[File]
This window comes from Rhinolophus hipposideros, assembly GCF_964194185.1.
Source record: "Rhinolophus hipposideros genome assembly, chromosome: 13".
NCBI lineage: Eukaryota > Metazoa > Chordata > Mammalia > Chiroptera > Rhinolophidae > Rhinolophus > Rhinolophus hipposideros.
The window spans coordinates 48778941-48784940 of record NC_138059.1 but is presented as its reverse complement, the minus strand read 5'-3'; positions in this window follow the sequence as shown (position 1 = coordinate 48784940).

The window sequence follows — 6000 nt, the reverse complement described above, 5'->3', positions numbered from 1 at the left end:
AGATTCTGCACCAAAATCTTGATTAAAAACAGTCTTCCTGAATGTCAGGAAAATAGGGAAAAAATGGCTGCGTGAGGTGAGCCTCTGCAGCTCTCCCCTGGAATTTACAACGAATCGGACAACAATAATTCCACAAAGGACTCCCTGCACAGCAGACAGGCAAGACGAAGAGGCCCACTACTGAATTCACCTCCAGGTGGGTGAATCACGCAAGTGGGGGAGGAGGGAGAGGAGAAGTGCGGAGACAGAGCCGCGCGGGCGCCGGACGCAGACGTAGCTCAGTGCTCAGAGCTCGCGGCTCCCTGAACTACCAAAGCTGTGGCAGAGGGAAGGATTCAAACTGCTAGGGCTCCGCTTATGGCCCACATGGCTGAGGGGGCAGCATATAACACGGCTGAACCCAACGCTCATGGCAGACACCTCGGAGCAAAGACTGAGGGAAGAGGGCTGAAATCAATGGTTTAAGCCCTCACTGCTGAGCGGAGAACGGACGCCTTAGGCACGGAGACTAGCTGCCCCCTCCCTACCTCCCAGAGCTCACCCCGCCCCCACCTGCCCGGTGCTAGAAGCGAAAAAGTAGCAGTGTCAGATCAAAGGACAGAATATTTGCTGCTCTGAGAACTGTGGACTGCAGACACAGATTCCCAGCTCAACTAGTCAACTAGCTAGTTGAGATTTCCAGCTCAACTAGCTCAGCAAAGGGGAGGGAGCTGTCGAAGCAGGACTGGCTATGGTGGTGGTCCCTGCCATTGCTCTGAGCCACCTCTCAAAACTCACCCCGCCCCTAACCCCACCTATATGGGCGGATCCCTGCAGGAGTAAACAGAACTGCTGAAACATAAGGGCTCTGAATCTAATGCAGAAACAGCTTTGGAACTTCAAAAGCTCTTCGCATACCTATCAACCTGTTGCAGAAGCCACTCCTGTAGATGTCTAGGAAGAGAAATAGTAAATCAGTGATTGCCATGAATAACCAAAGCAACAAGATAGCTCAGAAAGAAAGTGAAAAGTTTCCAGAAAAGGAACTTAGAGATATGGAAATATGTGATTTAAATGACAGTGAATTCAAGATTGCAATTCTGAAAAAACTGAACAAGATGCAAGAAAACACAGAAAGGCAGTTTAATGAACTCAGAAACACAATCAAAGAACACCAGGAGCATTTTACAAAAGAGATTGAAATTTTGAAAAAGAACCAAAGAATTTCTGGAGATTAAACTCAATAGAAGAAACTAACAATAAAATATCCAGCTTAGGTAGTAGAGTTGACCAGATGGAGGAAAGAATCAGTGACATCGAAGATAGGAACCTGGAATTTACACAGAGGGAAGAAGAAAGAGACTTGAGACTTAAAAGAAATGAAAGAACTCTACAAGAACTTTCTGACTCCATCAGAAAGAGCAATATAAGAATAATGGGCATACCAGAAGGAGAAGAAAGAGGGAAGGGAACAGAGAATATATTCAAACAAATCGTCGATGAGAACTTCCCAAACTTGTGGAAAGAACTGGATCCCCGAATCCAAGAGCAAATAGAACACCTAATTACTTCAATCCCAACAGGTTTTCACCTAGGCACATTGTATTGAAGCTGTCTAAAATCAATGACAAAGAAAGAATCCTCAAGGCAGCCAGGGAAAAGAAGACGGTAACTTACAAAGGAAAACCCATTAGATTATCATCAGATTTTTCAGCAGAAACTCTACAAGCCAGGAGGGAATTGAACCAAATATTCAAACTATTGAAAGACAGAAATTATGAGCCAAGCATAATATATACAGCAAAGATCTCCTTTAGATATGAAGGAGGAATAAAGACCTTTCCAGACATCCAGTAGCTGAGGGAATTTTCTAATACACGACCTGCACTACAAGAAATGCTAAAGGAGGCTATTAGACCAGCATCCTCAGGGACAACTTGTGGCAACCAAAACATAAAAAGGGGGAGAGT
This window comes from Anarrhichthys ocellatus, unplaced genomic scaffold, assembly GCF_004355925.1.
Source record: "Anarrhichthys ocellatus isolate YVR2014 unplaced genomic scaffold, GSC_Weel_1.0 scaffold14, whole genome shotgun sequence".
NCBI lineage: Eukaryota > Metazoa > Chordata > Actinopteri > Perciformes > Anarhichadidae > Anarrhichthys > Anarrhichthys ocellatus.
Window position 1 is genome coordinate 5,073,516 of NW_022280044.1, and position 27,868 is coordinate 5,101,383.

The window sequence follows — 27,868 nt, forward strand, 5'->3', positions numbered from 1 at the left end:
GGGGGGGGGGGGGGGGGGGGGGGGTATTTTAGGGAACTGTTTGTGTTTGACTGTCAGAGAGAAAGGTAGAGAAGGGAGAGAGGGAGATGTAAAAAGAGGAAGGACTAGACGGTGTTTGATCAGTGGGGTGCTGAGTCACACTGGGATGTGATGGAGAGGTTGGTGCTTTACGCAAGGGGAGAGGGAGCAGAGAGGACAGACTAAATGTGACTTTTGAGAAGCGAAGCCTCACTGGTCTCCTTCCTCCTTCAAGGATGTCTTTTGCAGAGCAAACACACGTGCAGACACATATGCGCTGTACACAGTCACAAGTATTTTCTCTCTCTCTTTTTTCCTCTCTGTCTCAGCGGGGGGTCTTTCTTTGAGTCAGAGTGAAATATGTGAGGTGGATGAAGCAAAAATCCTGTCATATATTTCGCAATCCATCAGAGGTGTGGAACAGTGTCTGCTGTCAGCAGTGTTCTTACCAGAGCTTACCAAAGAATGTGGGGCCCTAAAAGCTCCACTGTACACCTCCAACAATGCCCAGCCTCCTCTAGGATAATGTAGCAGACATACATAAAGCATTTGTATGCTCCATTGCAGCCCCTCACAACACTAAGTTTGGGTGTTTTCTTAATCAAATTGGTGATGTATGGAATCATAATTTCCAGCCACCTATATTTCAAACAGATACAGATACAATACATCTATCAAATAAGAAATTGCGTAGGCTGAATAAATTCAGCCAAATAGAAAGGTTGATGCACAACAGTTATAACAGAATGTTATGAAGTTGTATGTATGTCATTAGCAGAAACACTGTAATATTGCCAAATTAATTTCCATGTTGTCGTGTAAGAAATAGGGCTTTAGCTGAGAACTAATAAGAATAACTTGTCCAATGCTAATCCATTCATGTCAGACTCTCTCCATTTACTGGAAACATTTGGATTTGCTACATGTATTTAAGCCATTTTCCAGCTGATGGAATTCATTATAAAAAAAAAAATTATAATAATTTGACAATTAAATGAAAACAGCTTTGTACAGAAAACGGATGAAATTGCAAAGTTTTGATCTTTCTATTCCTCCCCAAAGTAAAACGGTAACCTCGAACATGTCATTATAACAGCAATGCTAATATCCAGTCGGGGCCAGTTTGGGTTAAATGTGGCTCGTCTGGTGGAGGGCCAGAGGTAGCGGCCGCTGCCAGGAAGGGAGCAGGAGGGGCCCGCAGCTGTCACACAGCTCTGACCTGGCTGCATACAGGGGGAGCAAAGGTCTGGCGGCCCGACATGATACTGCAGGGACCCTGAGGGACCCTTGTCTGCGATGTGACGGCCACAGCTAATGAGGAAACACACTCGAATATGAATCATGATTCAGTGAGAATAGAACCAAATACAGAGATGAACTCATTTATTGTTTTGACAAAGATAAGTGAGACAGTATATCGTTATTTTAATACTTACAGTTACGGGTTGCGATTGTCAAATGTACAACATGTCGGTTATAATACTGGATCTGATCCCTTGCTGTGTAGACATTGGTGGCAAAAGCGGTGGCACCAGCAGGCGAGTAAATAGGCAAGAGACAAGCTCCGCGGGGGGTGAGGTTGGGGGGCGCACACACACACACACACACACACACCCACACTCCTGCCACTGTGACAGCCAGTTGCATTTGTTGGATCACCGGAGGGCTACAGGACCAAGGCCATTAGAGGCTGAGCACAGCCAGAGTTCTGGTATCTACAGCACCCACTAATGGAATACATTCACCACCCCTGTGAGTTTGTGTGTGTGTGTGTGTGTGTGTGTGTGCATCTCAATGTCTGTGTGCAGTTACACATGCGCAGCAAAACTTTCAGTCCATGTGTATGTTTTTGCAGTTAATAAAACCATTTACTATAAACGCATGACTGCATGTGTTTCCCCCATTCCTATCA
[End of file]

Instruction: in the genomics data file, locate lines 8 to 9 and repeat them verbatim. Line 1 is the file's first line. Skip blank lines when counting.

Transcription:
Source record: "Anarrhichthys ocellatus isolate YVR2014 unplaced genomic scaffold, GSC_Weel_1.0 scaffold14, whole genome shotgun sequence".
NCBI lineage: Eukaryota > Metazoa > Chordata > Actinopteri > Perciformes > Anarhichadidae > Anarrhichthys > Anarrhichthys ocellatus.